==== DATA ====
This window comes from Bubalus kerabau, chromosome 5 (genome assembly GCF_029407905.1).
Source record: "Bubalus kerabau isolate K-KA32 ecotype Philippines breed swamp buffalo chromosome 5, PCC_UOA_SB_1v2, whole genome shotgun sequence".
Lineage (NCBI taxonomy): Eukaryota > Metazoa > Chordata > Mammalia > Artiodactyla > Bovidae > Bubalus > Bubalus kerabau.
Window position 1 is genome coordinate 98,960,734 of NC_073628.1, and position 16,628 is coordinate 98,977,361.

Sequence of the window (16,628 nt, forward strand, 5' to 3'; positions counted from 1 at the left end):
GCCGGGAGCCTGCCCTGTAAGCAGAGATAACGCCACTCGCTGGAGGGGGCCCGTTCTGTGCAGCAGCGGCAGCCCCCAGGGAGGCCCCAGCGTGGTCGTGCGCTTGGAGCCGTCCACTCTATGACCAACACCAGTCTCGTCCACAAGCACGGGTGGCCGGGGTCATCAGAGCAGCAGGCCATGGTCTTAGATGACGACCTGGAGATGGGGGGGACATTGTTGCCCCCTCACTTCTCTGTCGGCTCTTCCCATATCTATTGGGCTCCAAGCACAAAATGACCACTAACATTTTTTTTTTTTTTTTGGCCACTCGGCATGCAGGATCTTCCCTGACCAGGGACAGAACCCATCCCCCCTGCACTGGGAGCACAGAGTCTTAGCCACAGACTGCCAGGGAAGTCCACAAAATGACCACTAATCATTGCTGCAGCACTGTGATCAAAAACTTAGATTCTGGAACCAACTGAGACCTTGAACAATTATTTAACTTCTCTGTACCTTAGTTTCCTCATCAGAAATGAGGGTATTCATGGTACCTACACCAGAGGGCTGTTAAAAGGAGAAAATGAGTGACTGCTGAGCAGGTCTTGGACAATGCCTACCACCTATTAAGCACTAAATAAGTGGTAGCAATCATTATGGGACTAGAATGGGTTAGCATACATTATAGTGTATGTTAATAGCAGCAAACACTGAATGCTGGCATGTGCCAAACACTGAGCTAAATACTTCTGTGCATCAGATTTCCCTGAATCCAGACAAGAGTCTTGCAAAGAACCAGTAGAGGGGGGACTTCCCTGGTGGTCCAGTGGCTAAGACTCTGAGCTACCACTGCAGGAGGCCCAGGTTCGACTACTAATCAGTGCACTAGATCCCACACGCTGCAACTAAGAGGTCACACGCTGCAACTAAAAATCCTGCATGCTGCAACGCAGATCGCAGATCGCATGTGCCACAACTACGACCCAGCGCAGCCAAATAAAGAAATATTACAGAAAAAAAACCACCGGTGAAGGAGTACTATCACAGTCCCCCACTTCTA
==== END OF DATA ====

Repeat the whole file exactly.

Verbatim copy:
This window comes from Bubalus kerabau, chromosome 5 (genome assembly GCF_029407905.1).
Source record: "Bubalus kerabau isolate K-KA32 ecotype Philippines breed swamp buffalo chromosome 5, PCC_UOA_SB_1v2, whole genome shotgun sequence".
Lineage (NCBI taxonomy): Eukaryota > Metazoa > Chordata > Mammalia > Artiodactyla > Bovidae > Bubalus > Bubalus kerabau.
Window position 1 is genome coordinate 98,960,734 of NC_073628.1, and position 16,628 is coordinate 98,977,361.

Sequence of the window (16,628 nt, forward strand, 5' to 3'; positions counted from 1 at the left end):
GCCGGGAGCCTGCCCTGTAAGCAGAGATAACGCCACTCGCTGGAGGGGGCCCGTTCTGTGCAGCAGCGGCAGCCCCCAGGGAGGCCCCAGCGTGGTCGTGCGCTTGGAGCCGTCCACTCTATGACCAACACCAGTCTCGTCCACAAGCACGGGTGGCCGGGGTCATCAGAGCAGCAGGCCATGGTCTTAGATGACGACCTGGAGATGGGGGGGACATTGTTGCCCCCTCACTTCTCTGTCGGCTCTTCCCATATCTATTGGGCTCCAAGCACAAAATGACCACTAACATTTTTTTTTTTTTTTTGGCCACTCGGCATGCAGGATCTTCCCTGACCAGGGACAGAACCCATCCCCCCTGCACTGGGAGCACAGAGTCTTAGCCACAGACTGCCAGGGAAGTCCACAAAATGACCACTAATCATTGCTGCAGCACTGTGATCAAAAACTTAGATTCTGGAACCAACTGAGACCTTGAACAATTATTTAACTTCTCTGTACCTTAGTTTCCTCATCAGAAATGAGGGTATTCATGGTACCTACACCAGAGGGCTGTTAAAAGGAGAAAATGAGTGACTGCTGAGCAGGTCTTGGACAATGCCTACCACCTATTAAGCACTAAATAAGTGGTAGCAATCATTATGGGACTAGAATGGGTTAGCATACATTATAGTGTATGTTAATAGCAGCAAACACTGAATGCTGGCATGTGCCAAACACTGAGCTAAATACTTCTGTGCATCAGATTTCCCTGAATCCAGACAAGAGTCTTGCAAAGAACCAGTAGAGGGGGGACTTCCCTGGTGGTCCAGTGGCTAAGACTCTGAGCTACCACTGCAGGAGGCCCAGGTTCGACTACTAATCAGTGCACTAGATCCCACACGCTGCAACTAAGAGGTCACACGCTGCAACTAAAAATCCTGCATGCTGCAACGCAGATCGCAGATCGCATGTGCCACAACTACGACCCAGCGCAGCCAAATAAAGAAATATTACAGAAAAAAAACCACCGGTGAAGGAGTACTATCACAGTCCCCCACTTCTA